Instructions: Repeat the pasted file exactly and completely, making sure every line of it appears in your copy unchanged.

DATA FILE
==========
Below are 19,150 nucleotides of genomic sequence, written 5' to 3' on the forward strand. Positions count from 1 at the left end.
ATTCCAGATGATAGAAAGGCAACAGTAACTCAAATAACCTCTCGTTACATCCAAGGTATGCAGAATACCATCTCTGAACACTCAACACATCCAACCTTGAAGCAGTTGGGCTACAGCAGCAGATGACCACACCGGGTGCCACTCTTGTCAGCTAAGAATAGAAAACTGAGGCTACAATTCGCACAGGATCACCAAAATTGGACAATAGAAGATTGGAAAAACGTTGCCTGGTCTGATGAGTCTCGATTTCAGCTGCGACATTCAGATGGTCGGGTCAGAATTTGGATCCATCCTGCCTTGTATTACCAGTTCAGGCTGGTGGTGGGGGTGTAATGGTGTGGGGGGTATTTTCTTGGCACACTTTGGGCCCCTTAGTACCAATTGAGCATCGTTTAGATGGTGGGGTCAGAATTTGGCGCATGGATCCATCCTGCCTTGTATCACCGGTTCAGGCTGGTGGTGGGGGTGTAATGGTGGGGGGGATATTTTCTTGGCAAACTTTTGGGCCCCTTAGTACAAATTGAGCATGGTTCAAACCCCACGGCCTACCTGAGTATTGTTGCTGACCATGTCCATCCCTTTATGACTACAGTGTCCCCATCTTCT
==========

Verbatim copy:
Below are 19,150 nucleotides of genomic sequence, written 5' to 3' on the forward strand. Positions count from 1 at the left end.
ATTCCAGATGATAGAAAGGCAACAGTAACTCAAATAACCTCTCGTTACATCCAAGGTATGCAGAATACCATCTCTGAACACTCAACACATCCAACCTTGAAGCAGTTGGGCTACAGCAGCAGATGACCACACCGGGTGCCACTCTTGTCAGCTAAGAATAGAAAACTGAGGCTACAATTCGCACAGGATCACCAAAATTGGACAATAGAAGATTGGAAAAACGTTGCCTGGTCTGATGAGTCTCGATTTCAGCTGCGACATTCAGATGGTCGGGTCAGAATTTGGATCCATCCTGCCTTGTATTACCAGTTCAGGCTGGTGGTGGGGGTGTAATGGTGTGGGGGGTATTTTCTTGGCACACTTTGGGCCCCTTAGTACCAATTGAGCATCGTTTAGATGGTGGGGTCAGAATTTGGCGCATGGATCCATCCTGCCTTGTATCACCGGTTCAGGCTGGTGGTGGGGGTGTAATGGTGGGGGGGATATTTTCTTGGCAAACTTTTGGGCCCCTTAGTACAAATTGAGCATGGTTCAAACCCCACGGCCTACCTGAGTATTGTTGCTGACCATGTCCATCCCTTTATGACTACAGTGTCCCCATCTTCT